Texas Auto Insurance Requirements: What You Need To Know

Drivers in Texas must prove they are financially able to pay for an accident and most use car insurance to do so.

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Updated May 13, 2024
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In Texas, drivers must show proof that they can pay for any accidents they cause.

Many drivers have traditional auto liability coverage to prove they can take financial responsibility. Others might use a surety bond, deposit, or even self-insure if they’re eligible. These alternative methods might sound better than a conventional auto policy, but there are state requirements for each that are essential to pay attention to.

Check out this guide to Texas auto insurance requirements to ensure you’re covered when driving in the Lone Star state.

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Texas minimum car insurance requirements

Texas law requires licensed drivers to be able to pay for any accidents they cause and be able to provide official proof of their ability to pay at all times. Most drivers show they can pay for an accident by buying liability insurance coverage. If you’re found to be at fault in an accident, this coverage helps cover the costs to repair or replace the other driver’s car and assists with covering the other driver’s medical bills along with those of their passengers.

Texas law also offers other ways for drivers at fault in an accident to prove their ability to pay.

One method is for drivers to purchase a surety bond. A surety bond can replace an auto liability policy if it covers the same minimum amounts of a policy and meets specific criteria required by the state.

A bond is an agreement between an individual (the principal), a second party (the obligee), and a bonding company (the surety). When the principal buys a bond, the surety company promises to pay on the principal’s behalf to the obligee (in this case, the state of Texas) only if the principal cannot do so.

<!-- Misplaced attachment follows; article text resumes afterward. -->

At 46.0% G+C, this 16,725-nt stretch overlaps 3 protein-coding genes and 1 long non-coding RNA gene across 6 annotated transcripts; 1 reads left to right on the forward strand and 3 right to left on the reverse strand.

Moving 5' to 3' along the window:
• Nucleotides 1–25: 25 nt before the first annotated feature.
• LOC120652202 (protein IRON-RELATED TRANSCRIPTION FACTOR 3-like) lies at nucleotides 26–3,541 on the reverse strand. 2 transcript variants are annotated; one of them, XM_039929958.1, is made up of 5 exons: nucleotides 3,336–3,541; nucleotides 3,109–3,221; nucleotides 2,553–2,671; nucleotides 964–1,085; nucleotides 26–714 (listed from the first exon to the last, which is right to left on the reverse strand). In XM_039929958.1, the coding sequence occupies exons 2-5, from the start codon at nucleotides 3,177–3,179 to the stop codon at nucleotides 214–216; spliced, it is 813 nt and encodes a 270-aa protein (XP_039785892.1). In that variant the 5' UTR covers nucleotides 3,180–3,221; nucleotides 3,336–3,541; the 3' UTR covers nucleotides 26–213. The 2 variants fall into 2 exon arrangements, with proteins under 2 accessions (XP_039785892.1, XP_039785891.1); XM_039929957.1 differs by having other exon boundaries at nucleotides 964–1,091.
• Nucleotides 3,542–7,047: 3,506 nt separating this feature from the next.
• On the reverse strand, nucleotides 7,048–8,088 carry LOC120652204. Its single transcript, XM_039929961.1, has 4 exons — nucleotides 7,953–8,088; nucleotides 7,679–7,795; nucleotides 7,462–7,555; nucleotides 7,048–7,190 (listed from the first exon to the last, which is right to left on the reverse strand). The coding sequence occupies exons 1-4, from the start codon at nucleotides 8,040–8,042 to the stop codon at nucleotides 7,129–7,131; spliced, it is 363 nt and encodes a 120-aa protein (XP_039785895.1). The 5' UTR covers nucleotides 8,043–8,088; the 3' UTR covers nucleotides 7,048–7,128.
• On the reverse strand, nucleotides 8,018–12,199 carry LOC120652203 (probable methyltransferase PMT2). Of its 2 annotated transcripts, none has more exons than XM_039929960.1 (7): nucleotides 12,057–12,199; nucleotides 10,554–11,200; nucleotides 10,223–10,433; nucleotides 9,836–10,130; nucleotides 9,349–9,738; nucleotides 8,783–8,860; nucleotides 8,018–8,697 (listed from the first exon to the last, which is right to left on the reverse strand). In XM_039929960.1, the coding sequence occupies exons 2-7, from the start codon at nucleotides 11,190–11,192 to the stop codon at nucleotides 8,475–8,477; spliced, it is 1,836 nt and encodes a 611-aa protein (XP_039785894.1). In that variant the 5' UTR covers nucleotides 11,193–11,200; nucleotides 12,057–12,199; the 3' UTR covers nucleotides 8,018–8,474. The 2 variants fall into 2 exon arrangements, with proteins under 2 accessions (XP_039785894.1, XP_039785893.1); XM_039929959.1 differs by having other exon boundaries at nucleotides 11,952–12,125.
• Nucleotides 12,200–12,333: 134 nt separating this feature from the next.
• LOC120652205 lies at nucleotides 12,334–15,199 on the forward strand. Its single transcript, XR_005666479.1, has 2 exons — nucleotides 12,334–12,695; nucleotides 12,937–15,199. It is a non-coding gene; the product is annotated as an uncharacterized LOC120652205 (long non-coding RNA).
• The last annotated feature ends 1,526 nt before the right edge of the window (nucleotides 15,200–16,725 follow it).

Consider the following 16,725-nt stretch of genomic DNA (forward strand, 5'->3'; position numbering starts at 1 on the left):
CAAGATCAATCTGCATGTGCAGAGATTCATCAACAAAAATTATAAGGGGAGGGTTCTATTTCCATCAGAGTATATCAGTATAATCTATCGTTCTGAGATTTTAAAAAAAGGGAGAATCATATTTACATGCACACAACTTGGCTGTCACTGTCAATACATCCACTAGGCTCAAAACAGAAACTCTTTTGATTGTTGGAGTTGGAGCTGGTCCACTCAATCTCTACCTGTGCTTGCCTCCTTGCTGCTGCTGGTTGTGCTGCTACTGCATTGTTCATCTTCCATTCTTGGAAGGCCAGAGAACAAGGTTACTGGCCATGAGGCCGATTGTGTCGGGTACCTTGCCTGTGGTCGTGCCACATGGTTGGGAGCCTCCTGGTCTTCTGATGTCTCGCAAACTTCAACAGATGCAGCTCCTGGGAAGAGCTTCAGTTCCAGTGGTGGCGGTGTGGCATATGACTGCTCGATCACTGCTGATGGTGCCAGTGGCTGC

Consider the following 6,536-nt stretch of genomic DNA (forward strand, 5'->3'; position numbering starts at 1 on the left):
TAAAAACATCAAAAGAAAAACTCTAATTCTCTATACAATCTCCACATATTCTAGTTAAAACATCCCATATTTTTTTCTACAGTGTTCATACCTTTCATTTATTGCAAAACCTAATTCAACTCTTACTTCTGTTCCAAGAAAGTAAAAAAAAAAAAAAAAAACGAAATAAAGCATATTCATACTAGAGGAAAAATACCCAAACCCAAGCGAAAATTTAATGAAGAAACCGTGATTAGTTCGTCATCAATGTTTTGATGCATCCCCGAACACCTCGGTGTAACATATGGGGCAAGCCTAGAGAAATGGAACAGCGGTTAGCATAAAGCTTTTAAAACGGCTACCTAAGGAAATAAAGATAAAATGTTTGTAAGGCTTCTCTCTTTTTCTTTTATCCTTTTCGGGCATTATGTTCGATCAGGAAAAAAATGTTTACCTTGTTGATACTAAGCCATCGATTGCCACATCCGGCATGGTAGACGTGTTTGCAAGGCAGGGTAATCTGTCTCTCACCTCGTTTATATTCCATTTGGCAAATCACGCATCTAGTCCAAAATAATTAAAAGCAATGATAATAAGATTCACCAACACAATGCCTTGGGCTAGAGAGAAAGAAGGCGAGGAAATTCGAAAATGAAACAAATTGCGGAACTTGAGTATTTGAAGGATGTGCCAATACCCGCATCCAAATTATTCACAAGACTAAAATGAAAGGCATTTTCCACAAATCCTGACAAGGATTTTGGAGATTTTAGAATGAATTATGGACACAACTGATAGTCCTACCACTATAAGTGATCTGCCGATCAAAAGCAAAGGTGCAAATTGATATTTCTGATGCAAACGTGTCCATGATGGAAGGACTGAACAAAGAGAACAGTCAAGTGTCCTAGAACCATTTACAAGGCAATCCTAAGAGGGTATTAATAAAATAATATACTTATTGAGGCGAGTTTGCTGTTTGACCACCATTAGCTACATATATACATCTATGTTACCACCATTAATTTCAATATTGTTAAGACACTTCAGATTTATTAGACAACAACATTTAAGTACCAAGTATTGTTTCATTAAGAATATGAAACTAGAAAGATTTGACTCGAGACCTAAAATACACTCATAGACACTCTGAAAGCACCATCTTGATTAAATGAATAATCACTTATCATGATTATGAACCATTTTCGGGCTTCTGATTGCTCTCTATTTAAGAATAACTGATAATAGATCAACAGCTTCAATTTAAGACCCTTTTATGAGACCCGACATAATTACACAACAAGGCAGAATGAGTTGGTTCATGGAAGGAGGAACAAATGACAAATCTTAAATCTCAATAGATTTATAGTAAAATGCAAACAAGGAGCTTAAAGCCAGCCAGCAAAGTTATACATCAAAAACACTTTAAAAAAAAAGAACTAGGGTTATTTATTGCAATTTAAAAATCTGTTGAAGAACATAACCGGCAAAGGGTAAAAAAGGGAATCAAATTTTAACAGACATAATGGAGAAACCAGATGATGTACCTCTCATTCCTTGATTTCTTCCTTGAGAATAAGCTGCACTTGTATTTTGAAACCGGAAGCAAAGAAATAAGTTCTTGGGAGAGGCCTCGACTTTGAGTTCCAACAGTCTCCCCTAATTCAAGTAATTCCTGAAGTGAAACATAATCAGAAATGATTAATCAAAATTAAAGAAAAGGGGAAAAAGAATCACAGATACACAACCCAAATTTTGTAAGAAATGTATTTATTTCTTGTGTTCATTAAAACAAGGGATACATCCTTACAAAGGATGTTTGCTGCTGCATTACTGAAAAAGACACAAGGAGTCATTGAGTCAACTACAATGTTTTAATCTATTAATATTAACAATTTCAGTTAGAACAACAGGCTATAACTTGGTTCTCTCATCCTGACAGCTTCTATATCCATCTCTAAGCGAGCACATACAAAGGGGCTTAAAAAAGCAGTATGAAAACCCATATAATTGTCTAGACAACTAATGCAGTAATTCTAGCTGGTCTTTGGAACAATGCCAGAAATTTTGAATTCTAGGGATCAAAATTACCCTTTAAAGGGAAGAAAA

Unlike insurance, surety bonds don’t pay for the cost of an accident. The at-fault driver must pay to cover any damages they are liable for; if they can’t, the obligee can claim the bond. The principal, or at-fault driver, has to pay back the surety company for the claim amount with their assets.

A Texas driver can also establish financial responsibility by depositing $55,000 in cash or another acceptable method with the comptroller or county judge. Once the deposit is received, the comptroller or judge will provide a certificate saying that a driver has met the financial responsibility requirements to drive legally.

In some cases, drivers may qualify to self-insure against an accident without providing a deposit, but you must meet certain criteria, like having 25 or more vehicles registered in your name.

While you can use a bond or deposit in Texas, most people buy auto liability insurance since it's much easier to obtain and usually cheaper.

Minimum liability requirements

If you purchase Texas car insurance, you must meet the minimum liability requirements with a type of coverage called 30/60/25, meaning:

  • $30,000 of bodily injury liability per person
  • $60,000 of bodily injury liability per accident
  • $25,000 property damage liability per accident

A bodily injury liability policy will cover the medical bills for each person you injure in a car accident. If you only have the minimum liability insurance, the insurance company will pay up to the liability limit of $30,000 per person for the other person’s medical bills. When more than one person is hurt in an accident, the insurance company will pay up to the per-accident policy limit of $60,000.

In addition to bodily injury liability, Texas drivers must maintain at least $25,000 in property damage liability. This coverage pays to repair or replace the other driver’s car or damaged property (like a fence) when you’re at fault in an accident.

Liability coverage does not cover your medical bills. To ensure your injuries or damages are covered, you must purchase additional coverage such as comprehensive, collision, or medical payments insurance.

Repair bills and medical care can quickly exceed the minimum policy limits required. If the other driver’s medical bills cost more than your insurance policy limits, they can sue you for the remaining portion that insurance doesn’t cover.

That’s why it’s generally recommended that drivers carry more than the state minimum amount of car insurance coverage.

Penalties for driving without insurance

You’ll face consequences if you drive in Texas without at least the minimum amount of auto insurance coverage or an authorized certificate for a surety bond, deposit, or self-insurance.

  • For your first offense, you’ll pay a fine between $175 and $350.

If you were convicted previously of driving without insurance, you might also face the following:

  • Fines between $350 and $1,000
  • Having your car impounded
  • Suspension of your vehicle registration or driver’s license until you provide proof of insurance

In addition to fines and suspensions, you may also have to file an SR-22 certificate from your insurance company and pay a reinstatement fee before your driver’s license can be reissued.